Steeped in the clichés of detective fiction–rain, tears, graphic sex, guns, grunge and corpses, which can’t be disassociated, in Bolaño’s case, from Latin American histories of state-managed violence–the poems often begin with narrative structures that, loosed by unconventional metaphors, spill into surreal dreamscapes. In “La Francesca,” a speaker admits, with regard to the woman he is with, that
I really didn’t know what to say,
Except to caress her and support her while she moved
Up and down like life,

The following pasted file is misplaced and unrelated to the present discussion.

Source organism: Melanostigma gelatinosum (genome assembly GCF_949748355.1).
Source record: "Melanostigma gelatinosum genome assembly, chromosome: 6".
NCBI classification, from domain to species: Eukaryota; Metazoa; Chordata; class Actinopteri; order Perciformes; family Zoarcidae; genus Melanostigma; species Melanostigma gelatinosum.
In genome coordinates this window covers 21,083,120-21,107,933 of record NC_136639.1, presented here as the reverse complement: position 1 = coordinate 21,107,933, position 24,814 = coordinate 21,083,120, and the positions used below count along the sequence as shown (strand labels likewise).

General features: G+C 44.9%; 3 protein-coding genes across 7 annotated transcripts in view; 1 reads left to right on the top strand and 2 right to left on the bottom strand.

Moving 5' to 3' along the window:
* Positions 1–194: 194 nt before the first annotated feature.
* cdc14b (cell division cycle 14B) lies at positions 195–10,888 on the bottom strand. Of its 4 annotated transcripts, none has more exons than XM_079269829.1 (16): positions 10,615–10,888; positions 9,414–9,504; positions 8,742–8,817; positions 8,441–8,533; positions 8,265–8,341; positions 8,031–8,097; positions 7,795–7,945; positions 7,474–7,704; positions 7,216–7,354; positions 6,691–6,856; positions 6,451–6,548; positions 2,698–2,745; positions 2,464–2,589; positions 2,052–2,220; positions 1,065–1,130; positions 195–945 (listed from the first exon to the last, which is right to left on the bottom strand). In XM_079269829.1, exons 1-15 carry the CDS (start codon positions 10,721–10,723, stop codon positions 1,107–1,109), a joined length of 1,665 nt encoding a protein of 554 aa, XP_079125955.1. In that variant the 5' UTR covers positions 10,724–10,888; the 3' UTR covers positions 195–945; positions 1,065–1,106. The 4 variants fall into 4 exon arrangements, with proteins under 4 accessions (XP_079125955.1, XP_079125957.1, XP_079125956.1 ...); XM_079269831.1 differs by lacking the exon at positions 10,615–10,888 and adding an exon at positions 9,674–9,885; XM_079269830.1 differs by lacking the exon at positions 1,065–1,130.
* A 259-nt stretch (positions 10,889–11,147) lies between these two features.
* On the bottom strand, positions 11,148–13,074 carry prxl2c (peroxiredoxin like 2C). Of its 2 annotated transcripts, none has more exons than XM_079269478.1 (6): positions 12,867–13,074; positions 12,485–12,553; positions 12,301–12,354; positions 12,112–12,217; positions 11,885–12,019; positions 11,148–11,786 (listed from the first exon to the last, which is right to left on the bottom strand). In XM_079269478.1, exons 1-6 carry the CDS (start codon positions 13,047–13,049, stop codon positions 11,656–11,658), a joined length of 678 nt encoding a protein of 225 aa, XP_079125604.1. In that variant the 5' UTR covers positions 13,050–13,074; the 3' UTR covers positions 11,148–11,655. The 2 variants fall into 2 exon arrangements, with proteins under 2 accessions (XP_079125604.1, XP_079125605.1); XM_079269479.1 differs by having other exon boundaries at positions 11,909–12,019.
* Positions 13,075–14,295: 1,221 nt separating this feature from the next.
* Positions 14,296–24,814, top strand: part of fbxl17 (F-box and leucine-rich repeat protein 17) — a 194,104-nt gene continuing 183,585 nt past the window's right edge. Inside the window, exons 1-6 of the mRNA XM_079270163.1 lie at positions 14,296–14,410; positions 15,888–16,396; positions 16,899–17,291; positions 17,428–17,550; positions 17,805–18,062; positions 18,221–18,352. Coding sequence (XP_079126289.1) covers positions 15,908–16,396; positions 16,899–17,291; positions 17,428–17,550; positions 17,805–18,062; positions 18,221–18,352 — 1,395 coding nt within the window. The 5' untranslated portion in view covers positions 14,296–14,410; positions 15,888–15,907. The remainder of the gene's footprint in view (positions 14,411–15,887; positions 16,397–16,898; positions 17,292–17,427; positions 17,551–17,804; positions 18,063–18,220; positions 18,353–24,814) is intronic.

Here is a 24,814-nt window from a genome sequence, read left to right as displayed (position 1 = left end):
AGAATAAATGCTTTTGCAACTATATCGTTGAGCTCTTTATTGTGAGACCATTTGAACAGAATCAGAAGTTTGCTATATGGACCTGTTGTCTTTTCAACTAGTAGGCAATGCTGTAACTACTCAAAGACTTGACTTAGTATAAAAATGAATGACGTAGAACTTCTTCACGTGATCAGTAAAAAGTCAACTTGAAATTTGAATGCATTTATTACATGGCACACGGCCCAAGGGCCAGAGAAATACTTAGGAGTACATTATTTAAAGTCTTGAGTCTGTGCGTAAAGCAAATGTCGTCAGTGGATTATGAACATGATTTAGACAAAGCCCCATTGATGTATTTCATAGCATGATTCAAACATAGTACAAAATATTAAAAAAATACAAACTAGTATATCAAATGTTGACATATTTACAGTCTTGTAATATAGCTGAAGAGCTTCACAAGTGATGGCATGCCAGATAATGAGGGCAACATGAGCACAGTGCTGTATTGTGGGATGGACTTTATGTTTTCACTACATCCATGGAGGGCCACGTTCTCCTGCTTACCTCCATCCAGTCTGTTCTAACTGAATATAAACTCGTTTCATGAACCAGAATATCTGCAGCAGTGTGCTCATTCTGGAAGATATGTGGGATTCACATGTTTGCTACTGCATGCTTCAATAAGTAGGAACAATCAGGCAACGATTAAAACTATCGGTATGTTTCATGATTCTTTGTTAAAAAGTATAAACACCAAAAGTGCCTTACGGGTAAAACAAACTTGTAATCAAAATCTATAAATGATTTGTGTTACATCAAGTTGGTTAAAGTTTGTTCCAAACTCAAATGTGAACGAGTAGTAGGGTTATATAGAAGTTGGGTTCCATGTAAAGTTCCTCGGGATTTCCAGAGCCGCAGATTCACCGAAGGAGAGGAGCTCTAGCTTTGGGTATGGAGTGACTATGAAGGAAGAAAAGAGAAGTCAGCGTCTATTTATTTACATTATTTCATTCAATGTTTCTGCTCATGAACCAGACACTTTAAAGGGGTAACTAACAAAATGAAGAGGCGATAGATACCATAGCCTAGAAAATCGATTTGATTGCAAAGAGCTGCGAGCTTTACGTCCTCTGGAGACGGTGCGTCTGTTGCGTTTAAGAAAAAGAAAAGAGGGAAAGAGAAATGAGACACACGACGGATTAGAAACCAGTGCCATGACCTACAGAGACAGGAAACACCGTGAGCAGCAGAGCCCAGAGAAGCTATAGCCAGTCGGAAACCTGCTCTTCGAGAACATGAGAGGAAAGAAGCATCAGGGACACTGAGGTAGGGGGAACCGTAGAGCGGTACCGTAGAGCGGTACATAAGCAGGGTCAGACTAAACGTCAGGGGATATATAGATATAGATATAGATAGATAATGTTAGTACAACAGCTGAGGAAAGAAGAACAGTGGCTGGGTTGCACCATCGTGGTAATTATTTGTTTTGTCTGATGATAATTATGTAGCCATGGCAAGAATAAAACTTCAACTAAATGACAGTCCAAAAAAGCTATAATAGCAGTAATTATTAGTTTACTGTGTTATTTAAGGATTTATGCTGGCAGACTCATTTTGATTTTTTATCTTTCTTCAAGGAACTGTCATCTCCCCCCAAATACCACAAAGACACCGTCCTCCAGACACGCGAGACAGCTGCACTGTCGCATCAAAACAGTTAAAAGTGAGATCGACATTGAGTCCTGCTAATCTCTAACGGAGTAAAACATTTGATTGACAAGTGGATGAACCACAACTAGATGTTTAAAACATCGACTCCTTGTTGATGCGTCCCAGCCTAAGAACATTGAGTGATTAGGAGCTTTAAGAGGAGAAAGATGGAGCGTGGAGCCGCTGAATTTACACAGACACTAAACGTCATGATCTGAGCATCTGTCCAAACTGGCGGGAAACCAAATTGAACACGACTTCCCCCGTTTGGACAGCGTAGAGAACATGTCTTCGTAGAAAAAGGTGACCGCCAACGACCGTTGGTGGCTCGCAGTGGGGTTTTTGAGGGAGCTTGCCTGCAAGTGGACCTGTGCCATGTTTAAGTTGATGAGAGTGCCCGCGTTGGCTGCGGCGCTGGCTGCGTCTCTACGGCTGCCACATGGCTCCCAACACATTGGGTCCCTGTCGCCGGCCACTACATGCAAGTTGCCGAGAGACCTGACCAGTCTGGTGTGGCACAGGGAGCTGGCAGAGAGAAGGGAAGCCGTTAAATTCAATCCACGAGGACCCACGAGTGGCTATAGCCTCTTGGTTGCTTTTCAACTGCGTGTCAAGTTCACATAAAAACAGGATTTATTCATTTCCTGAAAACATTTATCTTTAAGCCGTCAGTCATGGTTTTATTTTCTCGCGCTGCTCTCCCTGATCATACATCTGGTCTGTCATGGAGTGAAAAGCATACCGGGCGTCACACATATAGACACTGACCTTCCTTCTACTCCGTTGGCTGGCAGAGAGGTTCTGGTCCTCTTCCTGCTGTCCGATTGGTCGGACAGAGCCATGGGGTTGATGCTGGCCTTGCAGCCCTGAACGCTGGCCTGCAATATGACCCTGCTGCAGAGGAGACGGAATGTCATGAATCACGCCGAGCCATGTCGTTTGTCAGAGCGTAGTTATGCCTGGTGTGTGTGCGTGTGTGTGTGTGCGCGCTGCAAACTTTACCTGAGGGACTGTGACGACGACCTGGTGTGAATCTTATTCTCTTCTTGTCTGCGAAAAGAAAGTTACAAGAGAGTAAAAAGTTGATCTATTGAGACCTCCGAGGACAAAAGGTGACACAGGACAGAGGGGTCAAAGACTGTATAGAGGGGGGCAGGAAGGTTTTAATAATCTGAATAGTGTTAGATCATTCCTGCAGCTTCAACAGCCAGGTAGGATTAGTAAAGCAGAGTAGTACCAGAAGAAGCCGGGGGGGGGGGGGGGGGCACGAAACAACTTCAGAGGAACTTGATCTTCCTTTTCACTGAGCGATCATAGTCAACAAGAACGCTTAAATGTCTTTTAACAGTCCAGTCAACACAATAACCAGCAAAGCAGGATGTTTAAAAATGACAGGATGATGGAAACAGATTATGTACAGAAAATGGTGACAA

Up and down like the poets of France
Innocent and punished,
Until she returned to planet Earth
And from her lips sprouted
Passages from her adolescence that filled our bedroom on the spot
With copies crying on metro escalators
With copies making love to two guys at once
While rain was falling outside
Over garbage bags and over abandoned pistols
The more adventurously the narratives are disturbed, the more fascinating the poems become. One of the best, “In the Reading Room of Hell,” occurs as a sequence of spliced prepositional phrases–“On the iced-over paths,” “In the reading room of Hell,” “With cigarette in mouth and with fear”–that lead to the surprising conclusion: “Sometimes/green eyes And 26 years Yours truly.” That last phrase, “Yours truly,” is an inspired translation of “Un servidor,” literally, “a servant,” by Laura Healy, the English translator of Bolaño’s poems.